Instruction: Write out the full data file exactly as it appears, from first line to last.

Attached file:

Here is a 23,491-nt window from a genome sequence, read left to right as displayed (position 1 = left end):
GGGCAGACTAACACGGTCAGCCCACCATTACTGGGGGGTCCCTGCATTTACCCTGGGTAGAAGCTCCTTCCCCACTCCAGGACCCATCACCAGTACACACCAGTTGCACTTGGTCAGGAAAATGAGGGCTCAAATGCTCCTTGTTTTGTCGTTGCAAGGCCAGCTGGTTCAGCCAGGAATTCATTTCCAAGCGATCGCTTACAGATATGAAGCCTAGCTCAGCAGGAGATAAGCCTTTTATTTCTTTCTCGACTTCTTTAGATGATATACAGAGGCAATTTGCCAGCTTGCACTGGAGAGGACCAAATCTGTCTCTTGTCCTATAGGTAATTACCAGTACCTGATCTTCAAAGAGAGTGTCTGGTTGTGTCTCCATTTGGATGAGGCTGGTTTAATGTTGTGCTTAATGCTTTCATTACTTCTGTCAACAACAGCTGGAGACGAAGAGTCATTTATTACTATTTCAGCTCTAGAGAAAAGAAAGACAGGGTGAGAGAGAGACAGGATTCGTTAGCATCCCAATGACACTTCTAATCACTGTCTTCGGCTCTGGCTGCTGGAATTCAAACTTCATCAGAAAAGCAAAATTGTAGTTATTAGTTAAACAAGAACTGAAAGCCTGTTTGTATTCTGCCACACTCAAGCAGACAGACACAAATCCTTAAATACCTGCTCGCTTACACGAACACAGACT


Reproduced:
Here is a 23,491-nt window from a genome sequence, read left to right as displayed (position 1 = left end):
GGGCAGACTAACACGGTCAGCCCACCATTACTGGGGGGTCCCTGCATTTACCCTGGGTAGAAGCTCCTTCCCCACTCCAGGACCCATCACCAGTACACACCAGTTGCACTTGGTCAGGAAAATGAGGGCTCAAATGCTCCTTGTTTTGTCGTTGCAAGGCCAGCTGGTTCAGCCAGGAATTCATTTCCAAGCGATCGCTTACAGATATGAAGCCTAGCTCAGCAGGAGATAAGCCTTTTATTTCTTTCTCGACTTCTTTAGATGATATACAGAGGCAATTTGCCAGCTTGCACTGGAGAGGACCAAATCTGTCTCTTGTCCTATAGGTAATTACCAGTACCTGATCTTCAAAGAGAGTGTCTGGTTGTGTCTCCATTTGGATGAGGCTGGTTTAATGTTGTGCTTAATGCTTTCATTACTTCTGTCAACAACAGCTGGAGACGAAGAGTCATTTATTACTATTTCAGCTCTAGAGAAAAGAAAGACAGGGTGAGAGAGAGACAGGATTCGTTAGCATCCCAATGACACTTCTAATCACTGTCTTCGGCTCTGGCTGCTGGAATTCAAACTTCATCAGAAAAGCAAAATTGTAGTTATTAGTTAAACAAGAACTGAAAGCCTGTTTGTATTCTGCCACACTCAAGCAGACAGACACAAATCCTTAAATACCTGCTCGCTTACACGAACACAGACT